In January of this year, this author threw down the gauntlet regarding NHTSA crash data given that women drivers are 73% more likely to be injured and 17% more likely to die in a car crash. I suggested that an automotive #metoo movement must be led by either government agencies mandating female, driver-seat crash dummies or female, driver-seat executives stepping-up their company’s game and protecting the women of the world. While naming multiple, high-profile ladies, I suggested that, “… the public must vote with its wallet … [and] if the majority of the market creates the demand, the manufacturers will listen.” My insinuation was that none have acted sufficiently.
Mea culpa. Volvo was decades ahead of me.
The EVA Initiative
In early 1927, Volvo was founded with ‘Cars are driven by people, therefore safety is of utmost importance,” says Dr. Lotta Jakobsson, Volvo’s Senior Technical Specialist for Injury Prevention. “In the 1950’s, we started on occupant protection, and the safety belt was a result of that. Something we learned from that was the value of collecting real-world data, especially to convince customers of its usage.” Inspired by that, Volvo started gathering information and has done so continuously since 1970with data now collected from over 43,000 crashed vehicles and 72,000 associated occupants. “This is all real-world information. Questionnaires / Interviews. Photo reviews. Sometimes on-site investigations and theoretical reconstruction. Injury collection when there’s consent. Repair costs on the car. Therein, we can create a reference of a certain severity so we can see the decline in injury risk over time within the data.”
And so the Equal Vehicles for All (EVA) Initiative was born, and the results of nearly 40 years of research are shared in the hopes of making all cars safer for occupants of all shapes and sizes. “We started from the aspect that people are different, and how do we address these differences.” When asked how such a corporate revelation is birthed – let alone spread – within a for-profit manufacturer, Dr. Jakobsson does not even seem to comprehend the possibility of a non-safety culture. “It has been important for us the whole way; we are our own driving force based upon the real-world needs. We don’t wait for the regulations to change and, in fact, have many examples where we have been driving the changes in regulation. It is a passion, but it’s not only passion. It’s a structured way of working. It is a mindset.”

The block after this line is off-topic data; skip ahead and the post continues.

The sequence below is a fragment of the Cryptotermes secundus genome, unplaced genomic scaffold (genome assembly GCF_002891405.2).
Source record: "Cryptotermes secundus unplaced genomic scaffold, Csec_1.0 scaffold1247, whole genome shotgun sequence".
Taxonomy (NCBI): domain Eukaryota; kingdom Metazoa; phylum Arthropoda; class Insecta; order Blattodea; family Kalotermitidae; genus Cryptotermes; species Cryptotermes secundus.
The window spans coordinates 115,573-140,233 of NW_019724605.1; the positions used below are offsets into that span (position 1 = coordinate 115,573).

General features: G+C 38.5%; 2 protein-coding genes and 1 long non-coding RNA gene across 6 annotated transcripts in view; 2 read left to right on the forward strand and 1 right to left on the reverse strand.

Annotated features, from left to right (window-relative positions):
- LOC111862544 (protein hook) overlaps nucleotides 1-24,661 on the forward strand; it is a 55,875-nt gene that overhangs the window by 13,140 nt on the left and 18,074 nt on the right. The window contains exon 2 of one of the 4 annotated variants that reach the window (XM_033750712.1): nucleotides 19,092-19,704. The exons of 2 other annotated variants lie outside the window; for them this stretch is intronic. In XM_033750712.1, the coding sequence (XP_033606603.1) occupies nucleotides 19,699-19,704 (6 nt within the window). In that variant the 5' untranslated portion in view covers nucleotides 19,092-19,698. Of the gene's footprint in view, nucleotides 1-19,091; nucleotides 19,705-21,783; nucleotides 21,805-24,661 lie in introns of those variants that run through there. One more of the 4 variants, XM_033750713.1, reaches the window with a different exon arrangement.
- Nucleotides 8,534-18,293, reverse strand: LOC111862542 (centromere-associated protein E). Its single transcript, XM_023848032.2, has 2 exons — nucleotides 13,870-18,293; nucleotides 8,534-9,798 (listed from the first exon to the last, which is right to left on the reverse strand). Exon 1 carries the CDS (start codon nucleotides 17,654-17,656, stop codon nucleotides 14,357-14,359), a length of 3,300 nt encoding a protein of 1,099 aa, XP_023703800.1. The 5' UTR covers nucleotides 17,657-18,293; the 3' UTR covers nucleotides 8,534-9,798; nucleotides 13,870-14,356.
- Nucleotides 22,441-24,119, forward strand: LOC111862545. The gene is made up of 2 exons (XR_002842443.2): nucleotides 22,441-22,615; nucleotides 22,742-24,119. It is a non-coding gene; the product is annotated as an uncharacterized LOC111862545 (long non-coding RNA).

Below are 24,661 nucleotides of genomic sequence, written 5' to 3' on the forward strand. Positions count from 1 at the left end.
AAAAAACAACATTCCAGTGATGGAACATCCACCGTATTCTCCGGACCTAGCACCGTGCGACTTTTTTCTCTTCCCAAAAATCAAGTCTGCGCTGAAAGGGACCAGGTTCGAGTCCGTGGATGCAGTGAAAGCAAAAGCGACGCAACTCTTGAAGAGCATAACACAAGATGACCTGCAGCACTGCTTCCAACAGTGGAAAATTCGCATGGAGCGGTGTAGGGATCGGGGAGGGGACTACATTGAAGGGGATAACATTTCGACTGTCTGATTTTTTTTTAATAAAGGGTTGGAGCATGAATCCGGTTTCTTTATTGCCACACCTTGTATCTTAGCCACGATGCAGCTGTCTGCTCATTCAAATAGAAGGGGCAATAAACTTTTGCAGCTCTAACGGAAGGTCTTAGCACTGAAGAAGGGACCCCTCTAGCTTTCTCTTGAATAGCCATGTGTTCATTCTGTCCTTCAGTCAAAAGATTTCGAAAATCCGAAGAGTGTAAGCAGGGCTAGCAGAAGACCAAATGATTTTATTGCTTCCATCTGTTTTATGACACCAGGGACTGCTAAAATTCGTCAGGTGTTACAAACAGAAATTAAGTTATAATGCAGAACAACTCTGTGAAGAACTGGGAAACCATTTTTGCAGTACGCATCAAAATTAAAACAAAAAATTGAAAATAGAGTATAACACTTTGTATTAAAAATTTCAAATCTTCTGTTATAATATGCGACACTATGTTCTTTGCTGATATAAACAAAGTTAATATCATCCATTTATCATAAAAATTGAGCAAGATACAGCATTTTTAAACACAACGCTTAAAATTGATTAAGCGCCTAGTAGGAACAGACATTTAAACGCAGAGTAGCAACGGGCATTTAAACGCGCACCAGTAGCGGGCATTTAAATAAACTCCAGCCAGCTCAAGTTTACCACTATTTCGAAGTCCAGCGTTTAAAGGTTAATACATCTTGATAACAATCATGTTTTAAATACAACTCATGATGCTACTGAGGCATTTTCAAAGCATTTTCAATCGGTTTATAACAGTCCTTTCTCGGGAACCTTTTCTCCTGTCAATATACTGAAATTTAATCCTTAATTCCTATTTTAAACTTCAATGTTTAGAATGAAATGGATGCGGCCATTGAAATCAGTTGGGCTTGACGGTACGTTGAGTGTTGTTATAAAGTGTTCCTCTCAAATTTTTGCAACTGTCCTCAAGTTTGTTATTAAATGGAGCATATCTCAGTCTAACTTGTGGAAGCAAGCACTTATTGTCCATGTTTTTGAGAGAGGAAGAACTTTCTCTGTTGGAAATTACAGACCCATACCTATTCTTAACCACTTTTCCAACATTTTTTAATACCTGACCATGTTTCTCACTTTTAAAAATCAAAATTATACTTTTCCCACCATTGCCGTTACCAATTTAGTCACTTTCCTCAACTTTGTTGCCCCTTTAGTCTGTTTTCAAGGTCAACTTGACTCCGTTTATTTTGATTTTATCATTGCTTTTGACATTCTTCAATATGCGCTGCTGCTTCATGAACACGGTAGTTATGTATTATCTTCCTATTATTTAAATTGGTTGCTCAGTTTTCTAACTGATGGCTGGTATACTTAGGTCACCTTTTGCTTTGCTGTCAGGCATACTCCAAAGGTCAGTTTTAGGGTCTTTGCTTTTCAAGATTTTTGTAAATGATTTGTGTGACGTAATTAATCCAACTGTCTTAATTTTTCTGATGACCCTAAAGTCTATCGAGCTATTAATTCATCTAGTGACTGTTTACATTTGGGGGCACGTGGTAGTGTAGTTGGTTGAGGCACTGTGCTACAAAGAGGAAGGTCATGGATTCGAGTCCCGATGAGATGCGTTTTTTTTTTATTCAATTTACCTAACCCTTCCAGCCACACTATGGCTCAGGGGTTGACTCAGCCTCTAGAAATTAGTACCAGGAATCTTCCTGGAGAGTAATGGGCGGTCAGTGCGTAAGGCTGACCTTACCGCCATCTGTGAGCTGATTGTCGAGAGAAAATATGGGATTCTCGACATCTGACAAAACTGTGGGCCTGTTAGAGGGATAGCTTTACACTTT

How That Plays Out
As the cliché originally read, “The proof of the pudding is in the taste.” To overcome the gender-biases in design, that data needed to drive design decisions. “Age, gender and stature are there all of the time,” states Jakobsson. “Whatever we do with respect to improving safety, we have to understand these factors.” Jakobsson goes on to describe the accident data emphasized the frequency of chest injuries, which drove the Volvo team towards an innovation at the time. “We chose to place the side airbags on the outside of the seat in the mid-90’s simply to benefit for all people since it tracks with the occupant. An alternative, of course, would have been to package it in the door panel, but a short female might move away from it.”
In the end, though, the statistics are the best storytellers. “The study that I’m the proudest of,” states Jakobsson, “is the WHIPS or Whiplash Protection System, which drove a unique head restraint and seat design system. Normally, women are at a higher risk of injury, but WHIPS reduced the female-injury risk so significantly by protecting both the head and spine that we no longer see a difference between men and women.” Additional Volvo papers discuss the need for Inflatable Curtain airbags to reduce head impacts for the shorter drivers, and others provide research around pregnant drivers and the effects of seat belts and airbags.
The most telling portion of the interview, though, was about female crash test dummies. Despite some markets still not having regulations to use both genders in the driver’s seat, Volvo started doing this testing over 25 years ago. And Dr. Jakobsson wasn’t all that braggadocios about that. “Most of what you’d learn from that testing should have been discovered via the data and built into the design already. Crash testing is just verifying the design.”
In the end, Dr. Jakobsson summed up the conversation perfectly with what should be a bumper sticker for all automotive executives, “When you have the mindset that everybody is important, then you create many friends.”
In 2006, my wife was driving our 3-year-old toddler to an appointment when a merging vehicle hit black ice, lost control, and forced my wife’s SUV into the embankment. Despite rolling and totaling the vehicle, both of my loved ones survived with barely a scratch.
My message to the remaining auto executives: I have other ladies in my family that I cherish. I have two intelligent, beautiful nieces, a couple of sister-in-laws that are truly loving sisters and, yes, despite everyone’s stereotypical assumptions, I lucked into a fantastic mother-in-law. I want them to live. Figure out your Safety Goals. Foster a structured way of working. Create that same mindset.